Cannondale R600 Compact Triple bike test

R600 Compact Triple

This is a modified version of a test of women's road bikes I wrote for Cycling Plus in August '99. All the bikes I tested (Cannondale R600 Compact Triple, Vision Pocket Rocket, Battaglin Bambino) were based on 650c (ISO 571mm) wheels. Since this was meant to be a test of bikes for women, and because not all the bikes fit me, I invited as many roadie women as I could find to ride the bikes and give me their opinions.


The Cannondale R600 Compact Triple has 650c wheels, fat bright red aluminium tubes and a Shimano 105 groupset, with a triple chainset. The wheels are semi-deep section Mavic CXP 21 rims on CODA (Cannondale's own brand) hubs.


replaceable derailleur hanger

The Cannondale stands out in a crowd, its aluminium fork and fat tubes painted in Saeco/Cannondale red and yellow. The 49cm frame size fits me perfectly. It worked well for all of the riders of roughly my height, suggesting that Cannondale have got the geometry right with this one. The two water bottle braze-ons allow the use of two large water bottles, a real plus. There are tapped holes in the rear dropouts, but they are of little use as there is insufficient clearance for attaching mudguards. I had about 1cm of toe overlap with the supplied 165mm chainset. This wasn't a problem on the rides I did with it, but there is a chance it could catch me out if I'm not careful. The derailleur hanger is replaceable in the event of crash damage (shown to the right). The frame and fork together weigh in at a reasonable 4.3 lbs, the same as the Vision.

It's difficult to know where to put a pump. If you put it under the top tube you can only use a small water bottle in the bottle cage on the seat tube, and of course if you put the pump along the seat tube you lose the second bottle entirely. A pump peg along the seatstay would have been great, but this seems to be a luxury only available on custom bikes. So you have a choice of riding with less water, or using a wimpy mini-pump.

The frame is very stiff. The bottom bracket is rock solid when you stand up to accelerate. This is a fine sprinter's bike. Since it's in the Saeco/Cannondale team colors, you can add some entertainment to your workouts by pretending you're Mario sprinting to a stage victory in the Tour de France.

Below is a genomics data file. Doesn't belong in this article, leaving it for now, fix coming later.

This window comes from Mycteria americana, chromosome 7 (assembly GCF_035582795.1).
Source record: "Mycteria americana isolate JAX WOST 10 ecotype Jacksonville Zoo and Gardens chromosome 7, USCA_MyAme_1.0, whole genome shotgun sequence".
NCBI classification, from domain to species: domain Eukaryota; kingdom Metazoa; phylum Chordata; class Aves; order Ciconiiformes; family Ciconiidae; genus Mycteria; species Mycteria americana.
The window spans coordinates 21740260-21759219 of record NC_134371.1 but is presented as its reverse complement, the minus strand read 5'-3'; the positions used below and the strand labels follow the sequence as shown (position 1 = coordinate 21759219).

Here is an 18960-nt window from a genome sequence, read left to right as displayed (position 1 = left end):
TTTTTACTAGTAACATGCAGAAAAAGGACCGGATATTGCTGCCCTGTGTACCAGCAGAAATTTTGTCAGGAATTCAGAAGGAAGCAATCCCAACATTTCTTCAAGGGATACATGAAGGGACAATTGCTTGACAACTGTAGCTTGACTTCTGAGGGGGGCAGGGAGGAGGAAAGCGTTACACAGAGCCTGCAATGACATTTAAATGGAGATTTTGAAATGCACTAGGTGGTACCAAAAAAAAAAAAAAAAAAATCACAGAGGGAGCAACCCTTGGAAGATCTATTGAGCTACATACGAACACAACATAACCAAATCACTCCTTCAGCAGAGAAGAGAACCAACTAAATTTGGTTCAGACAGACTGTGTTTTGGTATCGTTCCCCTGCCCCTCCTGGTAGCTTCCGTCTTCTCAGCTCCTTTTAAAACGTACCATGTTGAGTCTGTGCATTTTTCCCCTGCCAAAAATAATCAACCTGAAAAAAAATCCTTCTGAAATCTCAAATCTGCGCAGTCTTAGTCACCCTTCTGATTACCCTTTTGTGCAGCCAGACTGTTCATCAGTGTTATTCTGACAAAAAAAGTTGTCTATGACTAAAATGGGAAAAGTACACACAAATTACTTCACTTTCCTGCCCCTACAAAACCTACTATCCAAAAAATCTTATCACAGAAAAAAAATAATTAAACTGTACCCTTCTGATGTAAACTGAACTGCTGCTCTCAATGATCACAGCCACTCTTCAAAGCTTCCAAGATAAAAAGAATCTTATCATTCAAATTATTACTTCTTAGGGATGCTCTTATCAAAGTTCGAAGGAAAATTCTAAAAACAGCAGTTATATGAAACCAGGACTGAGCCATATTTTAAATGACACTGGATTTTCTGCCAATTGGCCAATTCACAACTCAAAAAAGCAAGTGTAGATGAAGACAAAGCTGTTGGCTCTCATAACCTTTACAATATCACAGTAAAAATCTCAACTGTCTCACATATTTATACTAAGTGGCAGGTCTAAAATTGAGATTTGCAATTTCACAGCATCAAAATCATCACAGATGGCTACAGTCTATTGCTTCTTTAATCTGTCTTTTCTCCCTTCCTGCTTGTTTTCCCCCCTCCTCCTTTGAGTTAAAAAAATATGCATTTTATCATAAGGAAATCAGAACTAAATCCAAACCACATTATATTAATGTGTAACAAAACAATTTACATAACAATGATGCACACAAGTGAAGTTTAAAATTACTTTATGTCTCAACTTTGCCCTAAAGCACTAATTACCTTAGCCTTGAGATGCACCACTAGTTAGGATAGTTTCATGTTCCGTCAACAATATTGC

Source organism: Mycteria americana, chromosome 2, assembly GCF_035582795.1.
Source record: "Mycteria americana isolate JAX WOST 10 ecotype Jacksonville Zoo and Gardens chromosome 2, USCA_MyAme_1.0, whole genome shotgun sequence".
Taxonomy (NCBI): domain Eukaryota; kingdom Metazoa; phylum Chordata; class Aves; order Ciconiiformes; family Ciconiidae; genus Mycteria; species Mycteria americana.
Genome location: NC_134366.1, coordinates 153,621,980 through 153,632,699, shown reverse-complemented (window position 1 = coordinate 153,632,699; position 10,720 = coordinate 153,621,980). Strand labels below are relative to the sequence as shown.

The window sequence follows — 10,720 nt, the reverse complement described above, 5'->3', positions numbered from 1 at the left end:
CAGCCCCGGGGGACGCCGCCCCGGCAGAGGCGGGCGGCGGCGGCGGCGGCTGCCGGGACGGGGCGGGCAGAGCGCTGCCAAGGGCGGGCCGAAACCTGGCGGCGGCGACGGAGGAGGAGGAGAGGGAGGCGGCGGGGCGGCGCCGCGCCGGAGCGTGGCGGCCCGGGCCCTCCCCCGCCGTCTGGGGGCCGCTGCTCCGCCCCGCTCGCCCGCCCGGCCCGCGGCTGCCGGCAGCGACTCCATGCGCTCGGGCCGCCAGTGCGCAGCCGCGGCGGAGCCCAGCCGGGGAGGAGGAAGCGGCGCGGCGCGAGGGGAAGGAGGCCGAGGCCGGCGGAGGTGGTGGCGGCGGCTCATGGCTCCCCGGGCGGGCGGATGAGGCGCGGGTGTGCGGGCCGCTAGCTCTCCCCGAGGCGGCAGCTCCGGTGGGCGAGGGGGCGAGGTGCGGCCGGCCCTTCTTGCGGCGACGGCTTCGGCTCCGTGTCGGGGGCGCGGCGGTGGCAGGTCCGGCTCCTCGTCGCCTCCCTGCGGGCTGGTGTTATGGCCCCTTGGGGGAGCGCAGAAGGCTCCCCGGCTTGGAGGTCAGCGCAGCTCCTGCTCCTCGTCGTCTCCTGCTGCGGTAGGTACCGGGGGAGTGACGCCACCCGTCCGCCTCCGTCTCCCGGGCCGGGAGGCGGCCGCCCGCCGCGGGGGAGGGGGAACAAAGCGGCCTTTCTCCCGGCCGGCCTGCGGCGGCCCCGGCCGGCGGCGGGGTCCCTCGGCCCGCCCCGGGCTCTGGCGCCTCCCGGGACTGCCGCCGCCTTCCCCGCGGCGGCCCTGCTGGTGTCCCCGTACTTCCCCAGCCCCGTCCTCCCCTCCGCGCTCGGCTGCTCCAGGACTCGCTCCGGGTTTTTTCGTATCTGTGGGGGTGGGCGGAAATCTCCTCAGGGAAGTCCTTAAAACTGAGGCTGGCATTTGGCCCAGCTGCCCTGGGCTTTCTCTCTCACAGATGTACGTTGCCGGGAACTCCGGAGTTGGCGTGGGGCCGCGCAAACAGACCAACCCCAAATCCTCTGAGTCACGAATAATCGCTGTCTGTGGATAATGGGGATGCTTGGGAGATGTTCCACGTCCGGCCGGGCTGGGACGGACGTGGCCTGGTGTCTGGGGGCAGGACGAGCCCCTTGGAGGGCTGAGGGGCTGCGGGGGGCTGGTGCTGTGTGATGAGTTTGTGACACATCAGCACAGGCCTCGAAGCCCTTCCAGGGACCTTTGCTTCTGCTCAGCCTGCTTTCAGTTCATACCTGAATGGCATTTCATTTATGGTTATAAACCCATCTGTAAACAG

I like a bike that goes where I want with little effort. I felt instantly at home on the Cannondale. It holds a straight line remarkably well, but will corners easily, neither diving into it nor showing and relectance to turn. In other words, it did exactly what I wanted to, without any thought required. The handling inspired confidence. The Vision tested at the same time required a bit more effort to control, but I adjusted to it.

Of course, not everyone likes the same thing, and some riders liked the quicker, less stable handling of the Vision and Battaglin. They felt that they would be happy riding the more frisky bikes in short road races or training rides, while they would prefer the Cannondale or Trek for longer rides, especially centuries.


The parts of the Cannondale wheels are well chosen. They have semi-aero Mavic CXP 21 rims in sensible silver, CODA 700 hubs, and black 1.8mm spokes, 28 in front and 32 in back. The thinner spokes are suitable for a race bike, but they would be even better if they were double butted. Cannondale have stuck with a reliable three-cross spoking pattern rather than going for something trendy (but more likely to damage hub flanges) like radial spoking.

Spoke tension isn't particularly high in the Cannondale wheels, nor it is even. Some time spent with a spoke wrench would reward you with more reliable wheels: the back wheel on the Cannondale has already gone out of true by a few millimeters.

All the official test bikes came with 20mm tires. As an experiment I put 23mm Continental Grand Prix 3000 tires (shown in the photo) on the Cannondale. The resulting improvement in the ride was obvious and welcome. The wider tires also come with a bonus of less rolling resistance, so you don't have to sacrifice efficiency for comfort.

The combination of the Cannondale's wheels with the Grand Prix tires gave a slightly smoother ride than the Vision's aero wheels with Fortezzas, probably due to the rigidity of the aero rims and the suppleness of the Grand Prix tires.


cable adjuster